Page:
Bell, Roseborough announce new location for $2.5M Ridgeway rec center

RIDGEWAY – The majority 4 council members voted last month to option two 1-1/2 acre parcels of land in the Town of Ridgeway for $300,000 to build a recreation center. The $2.5 million funding for the project is part of the $99 million Dominion settlement with Fairfield County.

After two weeks of push back from Fairfield residents over the cost of the parcels, both Council Chairman Moses Bell and councilman Tim Roseborough made surprise announcements at separate community meetings on Saturday morning that they are now looking to build the recreation center and ball fields on a 30-acre site the county owns on Highway 21, south of Ridgeway at the intersection of Small Wood Road. The county recycling center is located in the lower right corner of the parcel.

This is a site Bell suggested for a recreation center during his campaign for office two and a half years ago, but the idea never materialized because of constituent push back against the location and a lack of funding.

Bell said plans are for the recreation area to sit on 4 to 5 acres of the property and will include covered courts, outdoor sports fields, meeting areas, exercise areas, a walking trail and possibly a library and police substation.  He shared poster boards with drawings.

During Roseborough’s meeting at St. Luke Baptist Church on St. Luke Baptist Church Road, on the western side of the county, a group of about 25 constituents attended and some expressed their angst that Roseborough had voted for recreation in Bell’s district but had not brought any to his own district. Rosborough responded that he was planning parks and walking trails in both Jenkinsville and Greenbrier.

Councilman Doug Pauley told The Voice that he and Councilmen Neil Robinson and Clarence Gilbert had not been informed of the new location of the recreation center nor of the two planned parks in Roseborough’s district.

Bell’s meeting in the Ridgeway Fire Department brought about 70 people. It had been billed as a town hall meeting for people to ask questions, but when attendee Tony Armstrong asked a question about the renovation of Mt. Zion, Bell said questions could only be asked about the presentations that would be made.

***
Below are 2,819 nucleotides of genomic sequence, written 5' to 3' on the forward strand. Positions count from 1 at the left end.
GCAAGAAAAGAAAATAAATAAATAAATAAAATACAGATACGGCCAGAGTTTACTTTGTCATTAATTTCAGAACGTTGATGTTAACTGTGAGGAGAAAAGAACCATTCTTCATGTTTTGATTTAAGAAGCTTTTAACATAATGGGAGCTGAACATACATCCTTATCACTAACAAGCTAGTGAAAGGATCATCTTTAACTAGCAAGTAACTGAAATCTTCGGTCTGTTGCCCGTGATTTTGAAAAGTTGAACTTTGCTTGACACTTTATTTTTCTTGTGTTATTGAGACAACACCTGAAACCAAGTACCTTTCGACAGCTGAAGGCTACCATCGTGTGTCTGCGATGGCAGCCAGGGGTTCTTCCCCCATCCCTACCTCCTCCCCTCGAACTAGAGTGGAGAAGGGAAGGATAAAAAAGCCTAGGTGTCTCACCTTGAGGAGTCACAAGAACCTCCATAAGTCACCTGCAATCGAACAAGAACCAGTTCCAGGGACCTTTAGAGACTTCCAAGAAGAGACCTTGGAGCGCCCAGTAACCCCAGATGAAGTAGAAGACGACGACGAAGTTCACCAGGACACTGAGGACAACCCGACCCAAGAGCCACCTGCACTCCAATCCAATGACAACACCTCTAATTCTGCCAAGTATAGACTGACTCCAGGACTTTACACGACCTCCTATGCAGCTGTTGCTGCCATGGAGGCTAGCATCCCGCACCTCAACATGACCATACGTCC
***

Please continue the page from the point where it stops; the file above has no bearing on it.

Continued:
Those presentations included economic development with the County’s Director of Economic Development presenting; the Workforce Innovation & Opportunity Act program with Director of the program, Diana Robinson, presenting; Fairfield Behavioral Health with Executive Director Vernon Kennedy presenting and Midlands Technical College with President Dr. Ronald Rhames presenting.

Davenport highlighted the successes achieved in the previous three to four years and exposed the strategy for using funds from the $99 million settlement from Dominion Energy to upgrade Fairfield County’s ability to attract further industrial development by grading available sites to ready them for immediate development. He touched on the impact of the I-77 Megasite and surrounding interchange as a catalyst for statewide growth and a bonanza for Fairfield County citizens. 

Robinson shared information regarding the success achieved putting residents into jobs in recent years, but that success is falling off due to a number of factors including the pandemic.

“We have had only 894 visitors to our kiosk in the past 90 days” she explained.  “Prior to the pandemic we experienced over 6000 visitors. We have achieved a 98% success rate in our program to train truck drivers,” said Robinson, “with 11 people recently graduating the TDI program. We have successfully helped 64 participants find jobs in the March to June 30 time frame.”

A question from the audience asked what effect she anticipated the advance child tax credit payout would have on mother’s going to work.

“That’s a hard question to answer,” Robinson responded.

Kennedy emphasized the need for a full lifestyle approach for intervention to be successful and praised the unity demonstrated among the various Fairfield County Services and the individuals who administer them.  He encouraged residents to call Fairfield Behavioral Health on behalf of those in need of help.

A brochure was made available from the FCCOA, Fairfield County Council on Aging, Nutrition Service Programs for Fairfield County.

Rhames talked about the availability and opportunity that Midlands Technical College offers Fairfield County residents. He introduced MTC Financial Aid Director, Angela Williams, who spoke to the several financial pathways available to support residents’ efforts to achieve a degree. She highlighted the Promise Program that is now available to Fairfield County residents which will fully fund books, tuition, transportation, and the full cost of an MTC college education. 

A comment was made by Bell that the prior library in Ridgeway was a disappointment.  It was pointed out from an audience participant that the lack of availability to the former library was considered the major problem since it was only open for a few hours three days a week and not at all on weekends. 

Contact us: (803) 767-5711 | P.O. Box 675, Blythewood, SC 29016 | [email protected]